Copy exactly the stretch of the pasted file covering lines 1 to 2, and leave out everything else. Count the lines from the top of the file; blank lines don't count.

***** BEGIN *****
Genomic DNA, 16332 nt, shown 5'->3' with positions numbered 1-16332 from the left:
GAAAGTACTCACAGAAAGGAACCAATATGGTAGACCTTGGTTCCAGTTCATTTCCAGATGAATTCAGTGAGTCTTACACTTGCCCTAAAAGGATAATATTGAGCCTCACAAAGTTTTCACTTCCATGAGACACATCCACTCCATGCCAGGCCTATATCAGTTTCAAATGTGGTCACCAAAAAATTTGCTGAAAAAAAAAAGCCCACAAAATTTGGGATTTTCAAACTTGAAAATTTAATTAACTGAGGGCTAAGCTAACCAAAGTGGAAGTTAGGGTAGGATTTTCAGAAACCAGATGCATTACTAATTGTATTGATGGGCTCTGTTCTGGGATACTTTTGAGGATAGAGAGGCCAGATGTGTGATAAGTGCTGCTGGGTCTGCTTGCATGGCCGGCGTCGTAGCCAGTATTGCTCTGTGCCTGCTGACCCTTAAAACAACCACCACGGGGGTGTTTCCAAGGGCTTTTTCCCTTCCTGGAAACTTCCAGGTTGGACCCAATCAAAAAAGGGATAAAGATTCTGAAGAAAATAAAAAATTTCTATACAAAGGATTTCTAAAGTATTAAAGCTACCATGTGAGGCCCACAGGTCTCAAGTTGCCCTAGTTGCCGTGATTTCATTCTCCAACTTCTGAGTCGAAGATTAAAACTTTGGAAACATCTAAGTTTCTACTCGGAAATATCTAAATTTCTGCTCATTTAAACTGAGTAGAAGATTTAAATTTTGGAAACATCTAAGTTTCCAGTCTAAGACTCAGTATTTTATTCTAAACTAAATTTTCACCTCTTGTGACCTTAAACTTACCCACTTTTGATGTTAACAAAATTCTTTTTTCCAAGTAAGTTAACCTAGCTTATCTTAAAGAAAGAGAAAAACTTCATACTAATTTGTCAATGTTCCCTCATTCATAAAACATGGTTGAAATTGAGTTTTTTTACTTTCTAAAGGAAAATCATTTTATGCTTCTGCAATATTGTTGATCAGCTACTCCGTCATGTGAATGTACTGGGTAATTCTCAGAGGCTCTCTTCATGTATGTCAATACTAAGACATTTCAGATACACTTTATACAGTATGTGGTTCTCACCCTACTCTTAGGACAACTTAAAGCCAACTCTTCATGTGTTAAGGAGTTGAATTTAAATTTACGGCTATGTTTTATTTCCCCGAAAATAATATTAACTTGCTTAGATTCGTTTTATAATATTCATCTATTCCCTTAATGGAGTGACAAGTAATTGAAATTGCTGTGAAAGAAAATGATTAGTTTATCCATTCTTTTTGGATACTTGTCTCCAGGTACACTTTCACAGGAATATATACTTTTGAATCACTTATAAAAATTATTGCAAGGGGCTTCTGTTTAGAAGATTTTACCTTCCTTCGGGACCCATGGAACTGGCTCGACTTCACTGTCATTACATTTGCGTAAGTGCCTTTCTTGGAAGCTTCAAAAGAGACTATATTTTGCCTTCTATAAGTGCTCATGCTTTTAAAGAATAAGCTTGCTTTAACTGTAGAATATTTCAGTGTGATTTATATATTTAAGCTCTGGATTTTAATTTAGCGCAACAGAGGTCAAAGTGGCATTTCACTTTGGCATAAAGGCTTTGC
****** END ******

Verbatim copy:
Genomic DNA, 16332 nt, shown 5'->3' with positions numbered 1-16332 from the left:
GAAAGTACTCACAGAAAGGAACCAATATGGTAGACCTTGGTTCCAGTTCATTTCCAGATGAATTCAGTGAGTCTTACACTTGCCCTAAAAGGATAATATTGAGCCTCACAAAGTTTTCACTTCCATGAGACACATCCACTCCATGCCAGGCCTATATCAGTTTCAAATGTGGTCACCAAAAAATTTGCTGAAAAAAAAAAGCCCACAAAATTTGGGATTTTCAAACTTGAAAATTTAATTAACTGAGGGCTAAGCTAACCAAAGTGGAAGTTAGGGTAGGATTTTCAGAAACCAGATGCATTACTAATTGTATTGATGGGCTCTGTTCTGGGATACTTTTGAGGATAGAGAGGCCAGATGTGTGATAAGTGCTGCTGGGTCTGCTTGCATGGCCGGCGTCGTAGCCAGTATTGCTCTGTGCCTGCTGACCCTTAAAACAACCACCACGGGGGTGTTTCCAAGGGCTTTTTCCCTTCCTGGAAACTTCCAGGTTGGACCCAATCAAAAAAGGGATAAAGATTCTGAAGAAAATAAAAAATTTCTATACAAAGGATTTCTAAAGTATTAAAGCTACCATGTGAGGCCCACAGGTCTCAAGTTGCCCTAGTTGCCGTGATTTCATTCTCCAACTTCTGAGTCGAAGATTAAAACTTTGGAAACATCTAAGTTTCTACTCGGAAATATCTAAATTTCTGCTCATTTAAACTGAGTAGAAGATTTAAATTTTGGAAACATCTAAGTTTCCAGTCTAAGACTCAGTATTTTATTCTAAACTAAATTTTCACCTCTTGTGACCTTAAACTTACCCACTTTTGATGTTAACAAAATTCTTTTTTCCAAGTAAGTTAACCTAGCTTATCTTAAAGAAAGAGAAAAACTTCATACTAATTTGTCAATGTTCCCTCATTCATAAAACATGGTTGAAATTGAGTTTTTTTACTTTCTAAAGGAAAATCATTTTATGCTTCTGCAATATTGTTGATCAGCTACTCCGTCATGTGAATGTACTGGGTAATTCTCAGAGGCTCTCTTCATGTATGTCAATACTAAGACATTTCAGATACACTTTATACAGTATGTGGTTCTCACCCTACTCTTAGGACAACTTAAAGCCAACTCTTCATGTGTTAAGGAGTTGAATTTAAATTTACGGCTATGTTTTATTTCCCCGAAAATAATATTAACTTGCTTAGATTCGTTTTATAATATTCATCTATTCCCTTAATGGAGTGACAAGTAATTGAAATTGCTGTGAAAGAAAATGATTAGTTTATCCATTCTTTTTGGATACTTGTCTCCAGGTACACTTTCACAGGAATATATACTTTTGAATCACTTATAAAAATTATTGCAAGGGGCTTCTGTTTAGAAGATTTTACCTTCCTTCGGGACCCATGGAACTGGCTCGACTTCACTGTCATTACATTTGCGTAAGTGCCTTTCTTGGAAGCTTCAAAAGAGACTATATTTTGCCTTCTATAAGTGCTCATGCTTTTAAAGAATAAGCTTGCTTTAACTGTAGAATATTTCAGTGTGATTTATATATTTAAGCTCTGGATTTTAATTTAGCGCAACAGAGGTCAAAGTGGCATTTCACTTTGGCATAAAGGCTTTGC